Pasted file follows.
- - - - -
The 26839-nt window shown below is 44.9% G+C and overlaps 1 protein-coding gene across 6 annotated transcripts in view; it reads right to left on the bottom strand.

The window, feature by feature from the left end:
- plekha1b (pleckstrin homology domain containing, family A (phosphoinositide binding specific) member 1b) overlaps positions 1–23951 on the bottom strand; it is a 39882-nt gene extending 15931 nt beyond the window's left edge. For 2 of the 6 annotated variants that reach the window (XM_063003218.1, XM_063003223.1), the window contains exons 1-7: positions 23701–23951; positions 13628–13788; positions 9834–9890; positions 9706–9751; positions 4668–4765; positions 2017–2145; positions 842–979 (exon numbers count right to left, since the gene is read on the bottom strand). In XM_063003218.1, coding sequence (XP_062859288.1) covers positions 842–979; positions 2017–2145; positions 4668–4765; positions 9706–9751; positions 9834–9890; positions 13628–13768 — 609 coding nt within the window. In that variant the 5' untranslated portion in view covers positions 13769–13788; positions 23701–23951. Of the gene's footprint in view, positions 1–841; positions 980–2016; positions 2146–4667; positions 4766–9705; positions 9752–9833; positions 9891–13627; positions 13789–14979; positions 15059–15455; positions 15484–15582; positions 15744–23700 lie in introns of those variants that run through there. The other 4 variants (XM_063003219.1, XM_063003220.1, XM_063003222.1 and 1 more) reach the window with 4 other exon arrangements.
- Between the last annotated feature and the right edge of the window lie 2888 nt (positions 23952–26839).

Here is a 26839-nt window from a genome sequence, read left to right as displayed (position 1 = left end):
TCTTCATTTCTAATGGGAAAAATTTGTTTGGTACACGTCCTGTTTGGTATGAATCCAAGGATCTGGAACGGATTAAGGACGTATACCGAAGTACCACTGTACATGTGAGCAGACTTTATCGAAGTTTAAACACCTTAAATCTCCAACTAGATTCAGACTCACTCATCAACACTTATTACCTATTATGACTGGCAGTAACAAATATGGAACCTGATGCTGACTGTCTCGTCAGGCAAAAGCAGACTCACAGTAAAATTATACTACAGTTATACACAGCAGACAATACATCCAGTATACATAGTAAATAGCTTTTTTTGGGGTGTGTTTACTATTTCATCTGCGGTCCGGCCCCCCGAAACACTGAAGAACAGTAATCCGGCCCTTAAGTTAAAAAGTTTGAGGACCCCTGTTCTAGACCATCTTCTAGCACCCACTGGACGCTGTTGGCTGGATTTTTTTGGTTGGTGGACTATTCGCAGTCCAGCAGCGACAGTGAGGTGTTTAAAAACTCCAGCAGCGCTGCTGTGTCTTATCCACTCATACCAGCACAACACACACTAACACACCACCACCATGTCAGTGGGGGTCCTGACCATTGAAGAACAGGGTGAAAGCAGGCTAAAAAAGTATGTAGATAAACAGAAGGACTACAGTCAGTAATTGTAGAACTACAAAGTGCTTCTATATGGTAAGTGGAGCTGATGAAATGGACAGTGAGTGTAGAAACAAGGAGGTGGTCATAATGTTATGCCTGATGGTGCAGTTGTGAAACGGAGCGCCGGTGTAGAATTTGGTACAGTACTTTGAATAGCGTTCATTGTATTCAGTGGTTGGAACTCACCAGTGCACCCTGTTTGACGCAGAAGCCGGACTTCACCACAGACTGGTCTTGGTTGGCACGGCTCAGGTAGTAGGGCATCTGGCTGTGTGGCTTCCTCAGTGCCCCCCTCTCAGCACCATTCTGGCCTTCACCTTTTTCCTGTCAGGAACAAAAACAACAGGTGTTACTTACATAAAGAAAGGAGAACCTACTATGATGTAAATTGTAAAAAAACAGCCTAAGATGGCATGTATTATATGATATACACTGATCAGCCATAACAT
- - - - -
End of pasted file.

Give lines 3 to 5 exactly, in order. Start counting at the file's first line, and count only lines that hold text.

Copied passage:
- plekha1b (pleckstrin homology domain containing, family A (phosphoinositide binding specific) member 1b) overlaps positions 1–23951 on the bottom strand; it is a 39882-nt gene extending 15931 nt beyond the window's left edge. For 2 of the 6 annotated variants that reach the window (XM_063003218.1, XM_063003223.1), the window contains exons 1-7: positions 23701–23951; positions 13628–13788; positions 9834–9890; positions 9706–9751; positions 4668–4765; positions 2017–2145; positions 842–979 (exon numbers count right to left, since the gene is read on the bottom strand). In XM_063003218.1, coding sequence (XP_062859288.1) covers positions 842–979; positions 2017–2145; positions 4668–4765; positions 9706–9751; positions 9834–9890; positions 13628–13768 — 609 coding nt within the window. In that variant the 5' untranslated portion in view covers positions 13769–13788; positions 23701–23951. Of the gene's footprint in view, positions 1–841; positions 980–2016; positions 2146–4667; positions 4766–9705; positions 9752–9833; positions 9891–13627; positions 13789–14979; positions 15059–15455; positions 15484–15582; positions 15744–23700 lie in introns of those variants that run through there. The other 4 variants (XM_063003219.1, XM_063003220.1, XM_063003222.1 and 1 more) reach the window with 4 other exon arrangements.
- Between the last annotated feature and the right edge of the window lie 2888 nt (positions 23952–26839).

Here is a 26839-nt window from a genome sequence, read left to right as displayed (position 1 = left end):